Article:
Reflections on studying democracy and the arts
During Interim, many Oles decide to travel off campus to learn in a new place and culture. While students often take advantage of these programs in order to go abroad, several courses allow students to explore a city in the United States. This past January, the Democracy and Arts in Washington, D.C. course provided such an opportunity for 24 students who traveled to the nation’s capital for an immersion in the world of arts funding and advocacy.
Led by St. Olaf College Assistant Professor of Music Louis Epstein and Assistant Director of Academic Civic Engagement Alyssa Melby, the course took students to museums, government offices, performance venues, and other arts facilities to talk to professionals and representatives about arts policy and advocacy.
These opportunities included visits to the offices of Minnesota senators Tina Smith and Amy Klobuchar. The class’s visit with Sen. Klobuchar was part of the senator’s “Minnesota Morning” program, in which Sen. Klobuchar invites Minnesotans to talk with her over coffee on Thursday mornings. In addition, several students in the course had the opportunity to describe their experience of being in D.C. during President Trump’s impeachment trial in an interview for NPR’s All Things Considered, and an article in The Chronicle of Higher Education featured Epstein and his approach to grades for the course.
Katie Anderson ’20, one of the students in the class, applied an artistic eye as she captured photos of the many spaces and places the St. Olaf group visited throughout the month. Get a glimpse of what the class saw in the album below.
The course culminated in a policy proposal assignment in which students drafted a new arts policy in an area of interest. Throughout the course, students shared their experiences on an online blog, including end-of-term reflections.
Here are some of their reflections of how their perceptions of arts and democracy changed during the month in D.C.
“I don’t want a career in the arts, and I certainly don’t want a career in politics, but I think this trip has reaffirmed that I need both in my life. There are too many ugly things in the world not to do something about it, and there are too many beautiful things in the world not to take them all in. After my time in D.C., I feel better equipped to do both in a more evaluative, optimistic, community-oriented way.” — Hannah Summers ’22
“Do we keep performing art that perpetuates negative stereotypes of women, men, POC, LGBTQ+? The conversation is important. It’s what comes after that I am concerned with now.” — Alina Villa ’20
“I misjudged and underrated how much art is able to intersect with civic engagement and how artistic citizenship is able to redefine what civic duty means. So many of the institutions and organizations we visited in Washington whole-heartedly believed that civic duty is inextricably combined with the arts.” — Anna Cook ’22
“This month has made this English major question dictionary definitions, especially definitions of words so abstract and complex as ‘art’ and ‘democracy.’ In this sense, combining these words during this course and evaluating each word in the context of the other made for a challenging, complicated, and innovative union.” — Katie Anderson ’20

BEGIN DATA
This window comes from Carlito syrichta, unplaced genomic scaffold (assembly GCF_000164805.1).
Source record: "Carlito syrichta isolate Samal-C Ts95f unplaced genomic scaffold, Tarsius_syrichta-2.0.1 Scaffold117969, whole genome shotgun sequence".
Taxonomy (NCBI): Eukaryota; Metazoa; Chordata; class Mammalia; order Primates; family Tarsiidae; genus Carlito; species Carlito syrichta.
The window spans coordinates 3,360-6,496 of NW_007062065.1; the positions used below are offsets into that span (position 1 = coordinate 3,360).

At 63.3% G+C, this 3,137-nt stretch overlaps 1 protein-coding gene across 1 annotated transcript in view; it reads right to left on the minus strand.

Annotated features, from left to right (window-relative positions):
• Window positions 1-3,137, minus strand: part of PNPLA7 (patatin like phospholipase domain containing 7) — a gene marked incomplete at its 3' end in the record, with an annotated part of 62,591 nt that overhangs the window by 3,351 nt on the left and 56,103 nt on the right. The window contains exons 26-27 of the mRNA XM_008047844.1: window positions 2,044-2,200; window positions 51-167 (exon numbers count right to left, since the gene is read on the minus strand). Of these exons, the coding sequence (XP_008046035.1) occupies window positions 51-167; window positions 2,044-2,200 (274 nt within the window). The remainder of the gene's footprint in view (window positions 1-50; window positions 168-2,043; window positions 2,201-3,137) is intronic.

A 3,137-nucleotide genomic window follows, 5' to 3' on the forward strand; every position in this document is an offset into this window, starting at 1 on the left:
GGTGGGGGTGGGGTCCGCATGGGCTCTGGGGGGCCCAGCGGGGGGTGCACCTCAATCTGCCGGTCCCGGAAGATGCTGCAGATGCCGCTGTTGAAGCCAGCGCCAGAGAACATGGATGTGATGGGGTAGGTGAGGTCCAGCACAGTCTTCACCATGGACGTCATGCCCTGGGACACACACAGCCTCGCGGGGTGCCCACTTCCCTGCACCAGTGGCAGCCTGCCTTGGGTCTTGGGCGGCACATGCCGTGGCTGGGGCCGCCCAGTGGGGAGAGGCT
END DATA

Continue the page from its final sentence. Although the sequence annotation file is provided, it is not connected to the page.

“I came into this course knowing I wanted to help bring the arts to people, but I didn’t know how to find a niche in that space. It is easy to say that I’m passionate about the arts, but it is so much more powerful to be able to talk about why; to say that I’ve seen the restorative power of the arts in action and want to protect that. I always knew those things were true because I felt them in myself, but the opportunity to see that happen in others and have those stories to tell alongside my own is invaluable. Now I am armed with the perspective and experiences I need to explain why equity in the arts is essential.” — Penelope Musto ’21
“I am leaving this trip with a call to action in my ears. Our month in Washington D.C. made clear the power that each individual holds in this country. This program reminded me not only of the point of democracy, but also the point of art. Democracy is what gives a voice to each person in this nation, but art is what allows that voice to be heard. The dynamic culture of the arts scene in Washington D.C. reflects the development of personal civic identity that is essential to the success of the democratic system. The residents of Washington D.C. firmly believe in the concept of ‘showing up,’ an idea that is sticking with me as I go back to my community and reflect on how I can show up.” — Holly Beck ’22
“This is what I’ve taken away from Democracy and the Arts in Washington D.C.: For the sake of community, for the sake of artists, and for the sake of art itself, everyone must be given the opportunity to create and enjoy art. This is how art survives.” — Elijah Leer ’22
“I have felt encouraged more than ever about my individual political voice and the importance of showing up. Our first full day in town, we met with a staff member in representative Angie Craig’s office. The next day, we met with Minnesota senator Tina Smith. A number of us went on to meet Amy Klobuchar later in the month. Each time I entered a building on Capitol Hill, I was shocked by just how easy it was to get in and access our representatives. Walking through the hallways and passing by the offices of people whose names I hear or read daily felt surreal; being located in the nation’s capital really lets you be positioned among those who make choices to change the course of history.” — Claire Strother ’22